Thx for your answers, but...

    I know i sound like a noob, being new on the forum and all, but im electrician, so i know what im doing, i know all the basics of electronics and been doing simple circuits stuffs when i was younger. Im also able to repair my pc without problem if something break. As for the extra heat on the cpu, im not worried at all, let me explain.

    Since almost 6-8 months, my old original heatsink fan was running very slower than usual, but i didn't noticed it till this summer. Instead of running at 1800 rpm, it was turning at 5-600 rpm, and sometime, before i noticed the problem, the fan just didn't started at all, it even ran an entire day without the fan turning without problem(that's when i discovered the fan was dying...). The only problem i had was that when playing a game, the computer turned off itself, but if the fan was turning, even at 600 rpm, it was fine. I have a black edition amd processor, so it can run a little hotter than normal processor without trouble. In other words, i was getting around 50-60c idle and 65-75c full load, even seen 80 once, and my cpu is still working prefectly fine. Now with the new fan, things got back to normal, idle temp of 40c and 50-55 on load.

    So i know my cpu can take the extra heat, i dont intent to turn it too slow either, just like to be able to slow it down a bit when im not playing since the noise is very anoying. For example, this one turn at 3000rpm, id like to turn it down around half of this when not playing game. That's why i think either the potentiometer or the diodes would be great for this. Diodes seem nicer since they don't change the circuit resistance and current, but as i said it would be more soldering to do, and i hate soldering. Im also tempted to use a simple 3 pin switch as i said, switching between 12v and 5v from a molex connector.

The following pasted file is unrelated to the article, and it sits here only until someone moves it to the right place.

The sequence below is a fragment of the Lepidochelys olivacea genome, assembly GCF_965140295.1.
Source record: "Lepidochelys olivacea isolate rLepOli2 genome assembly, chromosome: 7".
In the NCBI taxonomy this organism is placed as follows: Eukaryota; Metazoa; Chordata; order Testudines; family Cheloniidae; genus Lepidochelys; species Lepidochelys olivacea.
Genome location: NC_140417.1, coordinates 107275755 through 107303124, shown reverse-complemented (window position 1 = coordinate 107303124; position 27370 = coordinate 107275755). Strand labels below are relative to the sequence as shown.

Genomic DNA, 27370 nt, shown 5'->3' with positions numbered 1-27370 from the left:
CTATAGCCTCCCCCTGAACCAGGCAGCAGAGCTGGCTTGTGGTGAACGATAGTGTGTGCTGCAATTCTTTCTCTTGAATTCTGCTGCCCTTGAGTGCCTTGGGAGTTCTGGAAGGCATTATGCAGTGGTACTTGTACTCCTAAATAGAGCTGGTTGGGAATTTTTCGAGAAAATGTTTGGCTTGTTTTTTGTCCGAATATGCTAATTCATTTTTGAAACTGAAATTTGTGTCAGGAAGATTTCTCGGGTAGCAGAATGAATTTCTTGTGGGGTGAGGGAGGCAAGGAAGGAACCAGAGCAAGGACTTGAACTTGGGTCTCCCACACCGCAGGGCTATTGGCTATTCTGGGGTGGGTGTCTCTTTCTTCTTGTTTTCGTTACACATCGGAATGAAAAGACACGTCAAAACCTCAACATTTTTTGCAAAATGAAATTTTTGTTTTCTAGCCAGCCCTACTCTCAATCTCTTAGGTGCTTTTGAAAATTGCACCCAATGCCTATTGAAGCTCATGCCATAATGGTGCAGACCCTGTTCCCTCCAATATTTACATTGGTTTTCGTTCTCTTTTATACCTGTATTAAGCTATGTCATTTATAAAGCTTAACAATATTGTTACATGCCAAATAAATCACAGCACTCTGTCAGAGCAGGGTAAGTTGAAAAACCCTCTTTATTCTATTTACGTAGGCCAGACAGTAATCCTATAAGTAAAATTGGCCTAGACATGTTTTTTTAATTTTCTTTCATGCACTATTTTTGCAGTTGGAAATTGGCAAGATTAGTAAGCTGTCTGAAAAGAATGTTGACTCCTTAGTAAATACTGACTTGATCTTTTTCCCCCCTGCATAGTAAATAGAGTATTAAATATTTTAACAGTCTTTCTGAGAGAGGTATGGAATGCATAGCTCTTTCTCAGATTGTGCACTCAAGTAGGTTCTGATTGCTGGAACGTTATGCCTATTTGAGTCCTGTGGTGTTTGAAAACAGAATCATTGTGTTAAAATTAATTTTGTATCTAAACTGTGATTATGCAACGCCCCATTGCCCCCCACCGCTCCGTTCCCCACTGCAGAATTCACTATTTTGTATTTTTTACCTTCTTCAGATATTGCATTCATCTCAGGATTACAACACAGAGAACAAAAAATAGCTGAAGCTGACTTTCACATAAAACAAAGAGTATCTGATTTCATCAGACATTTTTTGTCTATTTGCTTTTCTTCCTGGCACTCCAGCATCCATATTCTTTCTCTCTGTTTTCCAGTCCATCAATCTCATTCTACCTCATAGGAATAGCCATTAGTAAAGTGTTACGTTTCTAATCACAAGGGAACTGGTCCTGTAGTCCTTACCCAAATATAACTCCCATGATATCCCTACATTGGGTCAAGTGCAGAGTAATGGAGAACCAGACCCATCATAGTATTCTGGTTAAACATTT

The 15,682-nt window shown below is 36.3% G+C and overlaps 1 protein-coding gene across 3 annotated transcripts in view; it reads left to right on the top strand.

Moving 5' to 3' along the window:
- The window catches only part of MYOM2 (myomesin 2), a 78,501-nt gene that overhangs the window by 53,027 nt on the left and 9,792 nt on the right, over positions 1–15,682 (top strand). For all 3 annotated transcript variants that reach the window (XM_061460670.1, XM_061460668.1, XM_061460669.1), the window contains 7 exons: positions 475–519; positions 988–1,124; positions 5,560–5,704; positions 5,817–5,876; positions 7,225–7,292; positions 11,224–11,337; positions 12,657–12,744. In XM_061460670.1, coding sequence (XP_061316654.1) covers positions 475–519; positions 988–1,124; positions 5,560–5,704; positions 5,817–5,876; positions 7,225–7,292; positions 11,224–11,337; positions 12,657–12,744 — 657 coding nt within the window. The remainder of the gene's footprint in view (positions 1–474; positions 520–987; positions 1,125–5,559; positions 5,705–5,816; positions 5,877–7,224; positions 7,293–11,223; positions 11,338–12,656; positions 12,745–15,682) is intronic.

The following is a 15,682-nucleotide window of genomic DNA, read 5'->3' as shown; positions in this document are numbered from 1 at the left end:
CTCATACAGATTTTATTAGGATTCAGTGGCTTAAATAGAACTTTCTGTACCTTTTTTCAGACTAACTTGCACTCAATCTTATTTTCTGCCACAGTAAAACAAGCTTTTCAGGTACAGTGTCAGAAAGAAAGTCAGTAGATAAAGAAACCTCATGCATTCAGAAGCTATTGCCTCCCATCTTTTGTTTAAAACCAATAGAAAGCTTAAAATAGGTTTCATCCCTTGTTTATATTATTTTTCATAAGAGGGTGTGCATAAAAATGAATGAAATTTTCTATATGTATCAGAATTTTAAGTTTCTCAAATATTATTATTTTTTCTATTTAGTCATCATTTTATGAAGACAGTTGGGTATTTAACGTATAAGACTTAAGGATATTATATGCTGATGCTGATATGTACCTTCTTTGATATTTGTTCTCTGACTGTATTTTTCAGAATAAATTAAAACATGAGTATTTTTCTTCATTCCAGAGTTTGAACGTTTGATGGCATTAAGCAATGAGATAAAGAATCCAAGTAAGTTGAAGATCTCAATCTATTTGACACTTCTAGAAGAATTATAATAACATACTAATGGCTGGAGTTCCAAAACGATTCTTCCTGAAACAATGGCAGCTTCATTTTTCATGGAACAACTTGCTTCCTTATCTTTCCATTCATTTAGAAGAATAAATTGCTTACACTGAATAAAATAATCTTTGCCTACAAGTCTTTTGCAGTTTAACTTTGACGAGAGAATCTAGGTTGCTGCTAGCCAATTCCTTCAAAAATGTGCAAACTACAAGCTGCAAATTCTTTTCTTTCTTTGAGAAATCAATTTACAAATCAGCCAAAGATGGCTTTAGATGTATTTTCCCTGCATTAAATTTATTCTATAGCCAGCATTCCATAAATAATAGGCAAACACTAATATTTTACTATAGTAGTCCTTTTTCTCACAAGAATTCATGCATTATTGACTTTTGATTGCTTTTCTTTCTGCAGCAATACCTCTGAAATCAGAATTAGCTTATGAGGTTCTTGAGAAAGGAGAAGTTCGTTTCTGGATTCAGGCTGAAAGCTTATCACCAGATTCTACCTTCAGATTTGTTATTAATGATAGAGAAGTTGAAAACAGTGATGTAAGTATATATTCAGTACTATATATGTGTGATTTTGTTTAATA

I don't want to buy another fan since that exactly what i've just did, didn't know it was going to be so loud through. And all my fans have 3 pins so software like fanspeed and the like wont work, it need a fan with a 4th pin in order to work.
     
    Last edited: Oct 26, 2011
  5. davelectronic

    davelectronic

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    Dec 13, 2010
    Pc cpu fan

    Your CPU if your happy with the heat, i do know CPU's cut back on data processor power when the heats to much, thermal safe area control, so in a word less air more heat = less CPU power for computing tasks.
    Dave.
     
  6. davenn

    davenn Moderator

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    1,806
    Sep 5, 2009
    you will only find 2 and 3 wire fans for computers
    there are a + wire a - wire and a rotation sense wire. Older fans just had 2 wires + and -

    The rotation sense wire lets the BIOS know if the fan has failed

    Dave
     
  7. jackorocko

    jackorocko

    1,284
    1